Saturday , October 21, 2017 - 5:45 AM
Last winter took a hit on deer populations in Northern Utah, but the hunting business is still booming.
Drought conditions followed by above-average winter snowfall took a toll on deer, particularly young animals. Biologists with the Utah Division of Wildlife Resources counted around 10,000 fewer deer in the state, and officials issued 1,625 fewer permits for the general buck hunt this fall. Local retailers and hunting-related businesses, however, are staying busy.
“Everyone that’s come in is happy. They said there’s a lot of animals out there,” said Arnold Mutti with Arnold's Wild Game Processing in Ogden.
Mutti said he’s just as busy this season as he was last year, processing deer, elk, moose and pronghorn antelope. Chris Jacobson, assistant sporting goods manager for Smith and Edwards, said plenty of people are still stopping in to buy guns, ammunition, cases and hunter-orange clothing.
“Talking to people, they’re not seeing the success this year that they’ve seen in past years,” he said. ”They’re still going hunting, but it seems like they’re not having the same success.”
Jacobson said his customers are still having success hunting elk, but they’re simply not seeing as many bucks or even does as before.
That follows observations made by Randy Wood, DWR’s wildlife manager for the Northern Region. Elk and moose are bigger animals that can generally handle heavy snow better than deer. Last winter was particularly harsh on young deer.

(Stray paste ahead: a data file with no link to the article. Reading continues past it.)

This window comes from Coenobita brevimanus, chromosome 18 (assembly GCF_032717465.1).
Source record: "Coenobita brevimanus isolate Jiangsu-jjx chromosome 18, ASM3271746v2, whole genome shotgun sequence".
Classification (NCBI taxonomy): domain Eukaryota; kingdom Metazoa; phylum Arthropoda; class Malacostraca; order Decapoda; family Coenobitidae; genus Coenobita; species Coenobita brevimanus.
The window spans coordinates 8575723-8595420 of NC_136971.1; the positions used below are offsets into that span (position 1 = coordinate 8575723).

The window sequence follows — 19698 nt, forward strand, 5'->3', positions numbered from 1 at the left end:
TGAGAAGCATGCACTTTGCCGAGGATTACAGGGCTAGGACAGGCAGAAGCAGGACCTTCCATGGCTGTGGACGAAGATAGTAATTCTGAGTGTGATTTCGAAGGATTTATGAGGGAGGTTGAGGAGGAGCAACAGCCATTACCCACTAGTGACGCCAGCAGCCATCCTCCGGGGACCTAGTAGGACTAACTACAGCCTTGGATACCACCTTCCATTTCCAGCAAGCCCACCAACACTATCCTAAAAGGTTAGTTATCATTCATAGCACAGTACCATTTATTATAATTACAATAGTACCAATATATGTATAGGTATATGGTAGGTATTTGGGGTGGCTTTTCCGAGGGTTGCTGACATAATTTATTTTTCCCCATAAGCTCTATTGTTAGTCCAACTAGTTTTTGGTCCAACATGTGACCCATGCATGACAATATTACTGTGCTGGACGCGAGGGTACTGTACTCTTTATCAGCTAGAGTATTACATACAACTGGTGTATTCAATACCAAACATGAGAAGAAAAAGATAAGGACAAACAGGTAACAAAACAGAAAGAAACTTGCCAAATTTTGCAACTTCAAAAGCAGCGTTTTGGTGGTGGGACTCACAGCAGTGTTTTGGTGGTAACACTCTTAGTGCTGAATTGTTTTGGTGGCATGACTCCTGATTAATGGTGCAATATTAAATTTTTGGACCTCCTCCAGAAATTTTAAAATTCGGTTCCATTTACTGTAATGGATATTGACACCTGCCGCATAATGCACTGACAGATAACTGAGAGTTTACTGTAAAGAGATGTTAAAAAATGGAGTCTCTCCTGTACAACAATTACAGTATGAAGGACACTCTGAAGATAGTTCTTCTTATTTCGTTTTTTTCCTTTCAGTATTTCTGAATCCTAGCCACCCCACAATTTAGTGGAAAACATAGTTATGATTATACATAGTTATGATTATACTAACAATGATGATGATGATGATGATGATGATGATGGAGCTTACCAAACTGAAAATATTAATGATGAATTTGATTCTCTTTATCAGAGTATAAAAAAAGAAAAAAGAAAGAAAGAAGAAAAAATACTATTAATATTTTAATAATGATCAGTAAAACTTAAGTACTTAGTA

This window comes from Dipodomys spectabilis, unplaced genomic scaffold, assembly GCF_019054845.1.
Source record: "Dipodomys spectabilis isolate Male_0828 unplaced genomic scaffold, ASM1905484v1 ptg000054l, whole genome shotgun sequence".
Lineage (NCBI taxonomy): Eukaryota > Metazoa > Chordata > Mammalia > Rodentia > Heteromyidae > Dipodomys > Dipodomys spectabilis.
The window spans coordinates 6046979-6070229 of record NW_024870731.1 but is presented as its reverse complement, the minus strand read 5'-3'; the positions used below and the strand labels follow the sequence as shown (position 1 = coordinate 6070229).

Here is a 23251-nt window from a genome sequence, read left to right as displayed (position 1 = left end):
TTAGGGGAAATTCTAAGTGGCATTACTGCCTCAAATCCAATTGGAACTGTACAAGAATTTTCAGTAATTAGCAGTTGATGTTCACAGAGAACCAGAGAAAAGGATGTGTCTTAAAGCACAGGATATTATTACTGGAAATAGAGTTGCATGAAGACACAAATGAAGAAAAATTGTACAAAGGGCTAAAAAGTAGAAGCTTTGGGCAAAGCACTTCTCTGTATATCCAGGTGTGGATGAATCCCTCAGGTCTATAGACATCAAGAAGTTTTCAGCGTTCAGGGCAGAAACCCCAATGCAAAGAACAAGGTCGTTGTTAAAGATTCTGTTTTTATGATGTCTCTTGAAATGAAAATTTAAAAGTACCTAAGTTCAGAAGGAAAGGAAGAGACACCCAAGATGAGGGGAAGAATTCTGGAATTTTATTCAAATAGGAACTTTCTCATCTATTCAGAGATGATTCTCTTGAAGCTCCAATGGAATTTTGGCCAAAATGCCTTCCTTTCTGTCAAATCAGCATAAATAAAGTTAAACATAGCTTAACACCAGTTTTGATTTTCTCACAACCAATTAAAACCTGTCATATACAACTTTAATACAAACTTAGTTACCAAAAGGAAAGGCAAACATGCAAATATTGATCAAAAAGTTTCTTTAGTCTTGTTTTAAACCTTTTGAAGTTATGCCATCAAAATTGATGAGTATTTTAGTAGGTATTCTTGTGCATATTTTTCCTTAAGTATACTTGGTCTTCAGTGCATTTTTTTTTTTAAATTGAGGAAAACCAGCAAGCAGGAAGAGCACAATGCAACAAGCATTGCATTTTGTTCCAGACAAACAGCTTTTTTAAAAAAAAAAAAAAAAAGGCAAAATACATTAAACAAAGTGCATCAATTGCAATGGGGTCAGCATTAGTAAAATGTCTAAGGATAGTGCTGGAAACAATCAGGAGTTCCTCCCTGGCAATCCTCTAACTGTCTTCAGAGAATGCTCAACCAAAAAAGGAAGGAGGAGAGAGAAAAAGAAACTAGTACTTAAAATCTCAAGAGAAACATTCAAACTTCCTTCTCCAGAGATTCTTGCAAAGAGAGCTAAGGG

“The Box Elder, Cache and Ogden (management) units are down after last winter,” he said. “They lost a lot of fawns, which would be yearlings now.”
That means hunters likely won’t see as many young bucks this season compared to last. State biologists tracking deer estimated a population of 375,000 in January, compared to 385,000 in January 2016. Wildlife managers tried to help Northern Utah deer herds along with an emergency winter feeding program.
“Some losses are normal from year to year, but also we get to the point where we’re concerned there will be losses of adult females,” said Phil Douglass, outreach manager with the DWR Northern Region. “Those are responsible for the growth and health of the herd.”
Last year, the DWR reported 90,675 hunters took 31,800 buck deer — the highest success rate since 1996. The state manages for between 15 and 20 bucks per 100 does in herds. After last year’s hunt, the state ratio was 21 bucks to 100 does, which means deer populations were faring well before the snow. Although they lost thousands of younger animals over the winter, the current population statewide is still above the 25-year average, according to DWR information.
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State biologists will continue to keep an eye on the deer harvested this fall, inspecting them at check stations for body fat content. That helps them give an idea of the herds’ current health as the animals settle into another winter.
“Then we watch weather closely,” Douglass said. “When snow depths get to point where the animals can’t get through to winter feed such as sagebrush, combined with cold temperatures, it causes them to use those fat reserves quickly.”
Douglass said he hasn’t heard many grumbles from hunters or local businesses this fall.
“I see those folks continue to have parking lots full, so some of the larger retailers I think are doing well ... we sold all of our deer permits” he said. “We just implore people to be safe. This is a recreation activity that people so much look forward to every year ... wear hunter orange, be safe with vehicles, be safe with firearms.”
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